Ordering Surfaces on the Nanoscale: Implications for Protein Adsorption

Monolayer-protected metal nanoparticles (MPMNs) are a newly discovered class of nanoparticles with an ordered, striped domain structure that can be readily manipulated by altering the ratio of the hydrophobic to hydrophilic ligands. This property makes them uniquely suited to systematic studies of the role of nanostructuring on biomolecule adsorption, a phenomenon of paramount importance in biomaterials design. In this work, we examine the interaction of the simple, globular protein cytochrome C (Cyt C) with MPMN surfaces using experimental protein assays and computational molecular dynamics simulations. Experimental assays revealed that adsorption of Cyt C generally increased with increasing surface polar ligand content, indicative of the dominance of hydrophilic interactions in Cyt C-MPMN binding. Protein-surface adsorption enthalpies calculated from computational simulations employing rigid-backbone coarse-grained Cyt C and MPMN models indicate a monotonic increase in adsorption enthalpy with respect to MPMN surface polarity. These results are in qualitative agreement with experimental results and suggest that Cyt C does not undergo significant structural disruption upon adsorption to MPMN surfaces. Coarse-grained and atomistic simulations furthermore elucidated the important role of lysine in facilitating Cyt C adsorption to MPMN surfaces. The amphipathic character of the lysine side chain enables it to form close contacts with both polar and nonpolar surface ligands simultaneously, rendering it especially important for interactions with surfaces composed of adjacent nanoscale chemical domains. The importance of these structural characteristics of lysine suggests that proteins may be engineered to specifically interact with nanomaterials by targeted incorporation of unnatural amino acids possessing dual affinity to differing chemical motifs.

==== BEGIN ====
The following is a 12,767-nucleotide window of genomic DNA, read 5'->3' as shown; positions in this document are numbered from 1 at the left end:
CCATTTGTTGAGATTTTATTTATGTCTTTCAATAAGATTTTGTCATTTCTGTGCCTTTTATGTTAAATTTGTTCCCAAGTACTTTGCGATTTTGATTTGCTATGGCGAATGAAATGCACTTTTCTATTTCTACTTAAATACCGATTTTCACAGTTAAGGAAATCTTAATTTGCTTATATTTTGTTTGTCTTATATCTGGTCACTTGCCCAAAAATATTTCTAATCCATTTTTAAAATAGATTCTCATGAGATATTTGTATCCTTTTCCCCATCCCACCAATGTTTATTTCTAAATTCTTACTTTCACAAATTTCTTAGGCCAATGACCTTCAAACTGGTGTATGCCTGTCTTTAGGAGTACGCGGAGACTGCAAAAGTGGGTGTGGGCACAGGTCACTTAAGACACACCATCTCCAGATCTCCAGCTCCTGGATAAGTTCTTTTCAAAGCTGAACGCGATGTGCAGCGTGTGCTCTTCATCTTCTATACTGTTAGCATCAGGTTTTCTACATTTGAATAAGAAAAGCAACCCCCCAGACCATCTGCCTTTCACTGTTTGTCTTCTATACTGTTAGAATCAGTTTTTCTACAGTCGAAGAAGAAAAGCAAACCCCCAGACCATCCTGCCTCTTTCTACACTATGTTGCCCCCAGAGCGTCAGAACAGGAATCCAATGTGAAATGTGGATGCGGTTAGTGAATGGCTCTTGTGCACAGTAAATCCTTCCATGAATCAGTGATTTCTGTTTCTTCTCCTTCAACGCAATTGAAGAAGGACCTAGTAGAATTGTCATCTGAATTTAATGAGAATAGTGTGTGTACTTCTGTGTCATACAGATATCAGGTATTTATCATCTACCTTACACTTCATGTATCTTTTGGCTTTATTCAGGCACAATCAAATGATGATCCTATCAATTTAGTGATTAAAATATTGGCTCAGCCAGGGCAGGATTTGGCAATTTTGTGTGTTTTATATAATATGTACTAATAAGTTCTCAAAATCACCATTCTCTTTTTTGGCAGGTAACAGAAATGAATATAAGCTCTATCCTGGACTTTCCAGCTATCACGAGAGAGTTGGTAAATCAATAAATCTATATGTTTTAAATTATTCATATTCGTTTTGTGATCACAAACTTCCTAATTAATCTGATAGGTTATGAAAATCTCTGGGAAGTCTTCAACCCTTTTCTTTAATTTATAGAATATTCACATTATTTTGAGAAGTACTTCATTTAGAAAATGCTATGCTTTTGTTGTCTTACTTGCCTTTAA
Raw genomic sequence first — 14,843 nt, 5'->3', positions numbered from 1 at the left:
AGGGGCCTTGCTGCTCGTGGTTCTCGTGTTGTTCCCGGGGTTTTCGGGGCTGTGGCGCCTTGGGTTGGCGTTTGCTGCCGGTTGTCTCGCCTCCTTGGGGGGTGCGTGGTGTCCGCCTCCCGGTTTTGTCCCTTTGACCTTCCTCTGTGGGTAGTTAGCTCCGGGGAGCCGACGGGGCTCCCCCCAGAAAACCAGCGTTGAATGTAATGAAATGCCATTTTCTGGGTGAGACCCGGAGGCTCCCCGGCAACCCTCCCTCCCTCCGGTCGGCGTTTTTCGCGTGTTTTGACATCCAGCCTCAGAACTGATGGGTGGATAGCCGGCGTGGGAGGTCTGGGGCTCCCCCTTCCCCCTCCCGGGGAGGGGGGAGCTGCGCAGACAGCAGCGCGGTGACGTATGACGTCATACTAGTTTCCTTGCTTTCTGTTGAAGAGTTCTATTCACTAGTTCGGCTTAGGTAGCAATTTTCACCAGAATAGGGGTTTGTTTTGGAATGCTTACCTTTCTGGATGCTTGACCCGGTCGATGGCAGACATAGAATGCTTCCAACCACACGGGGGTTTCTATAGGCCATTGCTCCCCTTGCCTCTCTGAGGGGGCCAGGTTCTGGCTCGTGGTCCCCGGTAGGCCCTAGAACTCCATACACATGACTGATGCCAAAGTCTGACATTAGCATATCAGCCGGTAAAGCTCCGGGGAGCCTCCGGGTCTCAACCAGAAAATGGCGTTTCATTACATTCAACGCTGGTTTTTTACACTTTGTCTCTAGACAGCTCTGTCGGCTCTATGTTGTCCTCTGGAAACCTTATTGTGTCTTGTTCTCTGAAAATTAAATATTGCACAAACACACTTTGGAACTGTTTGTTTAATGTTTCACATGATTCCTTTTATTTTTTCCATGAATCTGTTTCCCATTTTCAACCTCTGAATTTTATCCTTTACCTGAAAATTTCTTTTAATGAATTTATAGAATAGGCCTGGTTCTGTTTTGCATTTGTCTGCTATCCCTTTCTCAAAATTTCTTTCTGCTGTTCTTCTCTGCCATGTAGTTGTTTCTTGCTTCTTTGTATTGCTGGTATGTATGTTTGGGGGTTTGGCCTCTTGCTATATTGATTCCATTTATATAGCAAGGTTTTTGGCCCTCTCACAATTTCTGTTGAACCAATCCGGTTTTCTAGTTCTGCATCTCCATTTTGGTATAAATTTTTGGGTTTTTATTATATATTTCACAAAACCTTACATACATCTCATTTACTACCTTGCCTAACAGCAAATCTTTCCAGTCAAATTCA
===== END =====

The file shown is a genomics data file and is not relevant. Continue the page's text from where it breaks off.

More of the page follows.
Published in:
Journal of the American Chemical Society, 133, 5, 1438-1450

 Record created 2011-06-06, last modified 2018-03-17

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